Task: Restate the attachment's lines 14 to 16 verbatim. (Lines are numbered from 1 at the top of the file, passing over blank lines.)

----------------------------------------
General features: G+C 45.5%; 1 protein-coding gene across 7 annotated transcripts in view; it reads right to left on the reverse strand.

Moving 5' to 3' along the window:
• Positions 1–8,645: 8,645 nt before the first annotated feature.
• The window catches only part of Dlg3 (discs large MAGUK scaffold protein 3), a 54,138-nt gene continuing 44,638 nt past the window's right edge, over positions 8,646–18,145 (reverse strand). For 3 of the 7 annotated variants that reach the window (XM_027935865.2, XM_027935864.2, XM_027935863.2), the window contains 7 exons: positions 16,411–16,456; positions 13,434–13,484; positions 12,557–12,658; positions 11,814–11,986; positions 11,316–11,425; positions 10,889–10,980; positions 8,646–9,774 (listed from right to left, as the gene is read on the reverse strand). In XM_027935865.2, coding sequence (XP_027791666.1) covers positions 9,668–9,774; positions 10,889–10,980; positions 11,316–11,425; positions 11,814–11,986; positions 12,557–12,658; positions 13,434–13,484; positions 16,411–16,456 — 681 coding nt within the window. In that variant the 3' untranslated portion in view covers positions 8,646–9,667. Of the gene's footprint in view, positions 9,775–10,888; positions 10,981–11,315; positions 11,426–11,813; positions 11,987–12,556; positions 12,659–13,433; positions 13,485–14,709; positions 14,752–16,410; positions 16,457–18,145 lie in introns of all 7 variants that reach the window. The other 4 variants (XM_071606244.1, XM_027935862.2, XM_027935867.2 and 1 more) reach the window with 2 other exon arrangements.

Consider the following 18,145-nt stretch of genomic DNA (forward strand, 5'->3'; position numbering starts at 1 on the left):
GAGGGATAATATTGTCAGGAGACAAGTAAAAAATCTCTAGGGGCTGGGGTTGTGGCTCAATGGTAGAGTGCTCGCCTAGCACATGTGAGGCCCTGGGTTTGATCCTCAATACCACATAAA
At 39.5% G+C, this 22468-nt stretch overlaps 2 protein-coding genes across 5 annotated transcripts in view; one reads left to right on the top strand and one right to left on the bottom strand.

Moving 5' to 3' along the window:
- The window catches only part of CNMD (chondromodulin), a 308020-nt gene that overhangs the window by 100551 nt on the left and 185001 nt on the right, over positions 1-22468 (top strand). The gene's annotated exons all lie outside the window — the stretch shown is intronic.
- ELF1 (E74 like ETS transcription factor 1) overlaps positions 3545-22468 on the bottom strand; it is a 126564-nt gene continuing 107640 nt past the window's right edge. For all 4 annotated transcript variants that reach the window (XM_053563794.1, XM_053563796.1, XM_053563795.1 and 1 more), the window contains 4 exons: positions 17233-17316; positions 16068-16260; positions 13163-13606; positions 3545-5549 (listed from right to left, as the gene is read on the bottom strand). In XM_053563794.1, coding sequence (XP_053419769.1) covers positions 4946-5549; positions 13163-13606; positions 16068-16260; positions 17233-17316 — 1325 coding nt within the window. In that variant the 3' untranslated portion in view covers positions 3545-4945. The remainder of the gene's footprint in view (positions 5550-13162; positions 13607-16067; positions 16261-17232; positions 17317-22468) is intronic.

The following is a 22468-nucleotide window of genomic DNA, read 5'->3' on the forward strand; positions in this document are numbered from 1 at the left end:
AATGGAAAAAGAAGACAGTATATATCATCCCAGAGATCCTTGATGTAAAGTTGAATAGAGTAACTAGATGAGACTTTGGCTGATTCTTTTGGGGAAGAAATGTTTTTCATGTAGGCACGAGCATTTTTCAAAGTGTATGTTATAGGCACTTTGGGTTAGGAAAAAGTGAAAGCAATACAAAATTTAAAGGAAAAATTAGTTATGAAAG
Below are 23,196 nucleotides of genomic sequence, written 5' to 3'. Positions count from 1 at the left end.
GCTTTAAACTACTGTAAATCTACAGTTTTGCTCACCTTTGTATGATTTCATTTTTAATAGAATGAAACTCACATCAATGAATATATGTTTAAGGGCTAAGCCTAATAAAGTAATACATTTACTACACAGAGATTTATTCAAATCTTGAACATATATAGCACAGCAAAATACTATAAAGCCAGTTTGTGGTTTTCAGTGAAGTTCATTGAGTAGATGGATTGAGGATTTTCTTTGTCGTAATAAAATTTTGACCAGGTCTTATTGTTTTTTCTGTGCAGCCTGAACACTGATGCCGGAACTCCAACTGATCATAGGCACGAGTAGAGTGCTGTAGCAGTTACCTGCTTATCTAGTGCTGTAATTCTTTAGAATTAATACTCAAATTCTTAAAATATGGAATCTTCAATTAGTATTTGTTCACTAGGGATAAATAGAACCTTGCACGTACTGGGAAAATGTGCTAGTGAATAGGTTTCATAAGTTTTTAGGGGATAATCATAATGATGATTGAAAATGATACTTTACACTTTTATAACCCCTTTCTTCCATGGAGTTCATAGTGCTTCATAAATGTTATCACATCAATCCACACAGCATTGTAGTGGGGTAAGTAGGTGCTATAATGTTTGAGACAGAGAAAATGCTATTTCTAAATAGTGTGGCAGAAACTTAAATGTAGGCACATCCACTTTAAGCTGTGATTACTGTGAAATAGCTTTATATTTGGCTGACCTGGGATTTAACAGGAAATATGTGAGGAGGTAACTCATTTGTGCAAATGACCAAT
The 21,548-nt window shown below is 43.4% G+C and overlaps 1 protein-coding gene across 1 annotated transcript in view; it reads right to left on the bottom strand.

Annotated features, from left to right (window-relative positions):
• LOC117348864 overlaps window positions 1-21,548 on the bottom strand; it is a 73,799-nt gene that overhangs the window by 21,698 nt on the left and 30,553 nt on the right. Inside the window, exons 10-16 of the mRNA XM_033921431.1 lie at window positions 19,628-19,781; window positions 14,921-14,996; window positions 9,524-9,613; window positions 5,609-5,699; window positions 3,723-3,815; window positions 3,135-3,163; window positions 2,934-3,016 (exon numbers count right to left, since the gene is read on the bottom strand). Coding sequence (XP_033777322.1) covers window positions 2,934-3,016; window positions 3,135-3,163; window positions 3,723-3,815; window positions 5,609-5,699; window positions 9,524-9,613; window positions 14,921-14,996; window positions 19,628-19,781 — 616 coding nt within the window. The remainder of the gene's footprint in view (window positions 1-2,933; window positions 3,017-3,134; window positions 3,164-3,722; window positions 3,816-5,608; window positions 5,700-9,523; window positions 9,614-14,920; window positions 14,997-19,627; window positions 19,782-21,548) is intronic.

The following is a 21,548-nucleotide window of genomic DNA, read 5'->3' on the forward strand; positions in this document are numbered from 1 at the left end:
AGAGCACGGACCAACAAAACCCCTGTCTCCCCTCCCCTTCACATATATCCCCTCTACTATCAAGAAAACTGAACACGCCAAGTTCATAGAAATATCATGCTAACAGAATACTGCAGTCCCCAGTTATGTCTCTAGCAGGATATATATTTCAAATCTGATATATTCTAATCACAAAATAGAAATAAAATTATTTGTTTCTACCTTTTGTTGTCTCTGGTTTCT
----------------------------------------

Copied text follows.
GCTTTAAACTACTGTAAATCTACAGTTTTGCTCACCTTTGTATGATTTCATTTTTAATAGAATGAAACTCACATCAATGAATATATGTTTAAGGGCTAAGCCTAATAAAGTAATACATTTACTACACAGAGATTTATTCAAATCTTGAACATATATAGCACAGCAAAATACTATAAAGCCAGTTTGTGGTTTTCAGTGAAGTTCATTGAGTAGATGGATTGAGGATTTTCTTTGTCGTAATAAAATTTTGACCAGGTCTTATTGTTTTTTCTGTGCAGCCTGAACACTGATGCCGGAACTCCAACTGATCATAGGCACGAGTAGAGTGCTGTAGCAGTTACCTGCTTATCTAGTGCTGTAATTCTTTAGAATTAATACTCAAATTCTTAAAATATGGAATCTTCAATTAGTATTTGTTCACTAGGGATAAATAGAACCTTGCACGTACTGGGAAAATGTGCTAGTGAATAGGTTTCATAAGTTTTTAGGGGATAATCATAATGATGATTGAAAATGATACTTTACACTTTTATAACCCCTTTCTTCCATGGAGTTCATAGTGCTTCATAAATGTTATCACATCAATCCACACAGCATTGTAGTGGGGTAAGTAGGTGCTATAATGTTTGAGACAGAGAAAATGCTATTTCTAAATAGTGTGGCAGAAACTTAAATGTAGGCACATCCACTTTAAGCTGTGATTACTGTGAAATAGCTTTATATTTGGCTGACCTGGGATTTAACAGGAAATATGTGAGGAGGTAACTCATTTGTGCAAATGACCAAT
The 21,548-nt window shown below is 43.4% G+C and overlaps 1 protein-coding gene across 1 annotated transcript in view; it reads right to left on the bottom strand.

Annotated features, from left to right (window-relative positions):